The awesome family stats of Bill English

With thirty years of marriage, six kids, and a record of pro-life and pro-family voting behind him, New Zealand’s new Prime Minister, Bill English, has a pretty good record for a politician in a very secularised Western country.

Of course, he hasn’t done it all on his own.

His wife, Mary, who is also a doctor, shares his values and has also defended them publicly – most recently in an oral submission to a government committee studying end-of-life issues as a result of the latest campaign for euthanasia in this country.

It’s no secret that the couple are practising Catholics, and they both come from large families.

Mary is the eldest of 13 children of a Samoan father and an Italian mother, while Bill is the third youngest of 12, brought up on a farm in the south of New Zealand, helping with both farm work and domestic chores from a young age.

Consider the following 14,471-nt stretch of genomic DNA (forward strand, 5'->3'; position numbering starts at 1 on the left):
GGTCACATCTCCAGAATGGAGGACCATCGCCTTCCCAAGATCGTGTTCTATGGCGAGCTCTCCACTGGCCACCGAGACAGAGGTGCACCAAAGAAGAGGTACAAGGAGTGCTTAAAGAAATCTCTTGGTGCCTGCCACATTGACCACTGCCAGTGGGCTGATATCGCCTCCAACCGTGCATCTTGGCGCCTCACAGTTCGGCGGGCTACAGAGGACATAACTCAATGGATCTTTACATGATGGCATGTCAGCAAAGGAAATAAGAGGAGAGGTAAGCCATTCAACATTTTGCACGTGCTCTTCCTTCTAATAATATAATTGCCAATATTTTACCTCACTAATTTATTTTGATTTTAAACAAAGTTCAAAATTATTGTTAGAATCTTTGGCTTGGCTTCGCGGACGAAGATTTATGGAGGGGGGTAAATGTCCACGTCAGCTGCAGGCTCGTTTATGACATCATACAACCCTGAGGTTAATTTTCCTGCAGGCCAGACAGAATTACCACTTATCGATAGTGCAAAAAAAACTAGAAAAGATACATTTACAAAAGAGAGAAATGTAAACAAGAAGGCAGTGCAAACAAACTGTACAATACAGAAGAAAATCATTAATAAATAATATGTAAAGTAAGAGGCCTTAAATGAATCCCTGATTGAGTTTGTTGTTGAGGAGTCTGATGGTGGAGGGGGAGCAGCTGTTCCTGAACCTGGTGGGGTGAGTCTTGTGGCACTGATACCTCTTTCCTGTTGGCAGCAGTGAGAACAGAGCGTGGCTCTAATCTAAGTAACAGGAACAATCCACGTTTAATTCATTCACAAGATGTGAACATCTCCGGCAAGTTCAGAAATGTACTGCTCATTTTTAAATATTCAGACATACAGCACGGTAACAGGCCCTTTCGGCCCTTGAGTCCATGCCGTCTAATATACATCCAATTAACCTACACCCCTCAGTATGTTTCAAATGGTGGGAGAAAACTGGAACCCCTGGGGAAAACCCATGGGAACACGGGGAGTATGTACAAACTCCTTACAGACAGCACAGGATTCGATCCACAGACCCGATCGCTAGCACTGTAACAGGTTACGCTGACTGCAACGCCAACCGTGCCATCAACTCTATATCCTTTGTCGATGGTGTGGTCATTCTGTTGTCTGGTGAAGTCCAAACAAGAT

(He famously at one stage made school lunches for most of his siblings.)

In a recent profile of the couple in the New Zealand Women’s Weekly, billed as the couple’s “private love story”, Mary said a large family was part of the plan when they married in their mid-20s:

“Bill was quite keen for a big family and I said I was up for that – as long as they were all girls!” laughs Mary. “It tempted the fates because I ended up with five sons!”

Politics being a rather brutal thing at times, Bill’s generally second-fiddle role in politics (he was deputy prime minister and finance minister under John Key, who resigned from the top job in December) has probably protected the English children while they were growing up.

With five now in their twenties and the youngest 17 (the only one at home), the risks are not so great, but their opinion on dad taking on the PM’s role was sought anyway – and they were supportive. Continue reading


  • MercatorNet, article by Carolyn Moynihan, who is deputy editor of MercatorNet.
  • Image: Stuff
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News category: Features.

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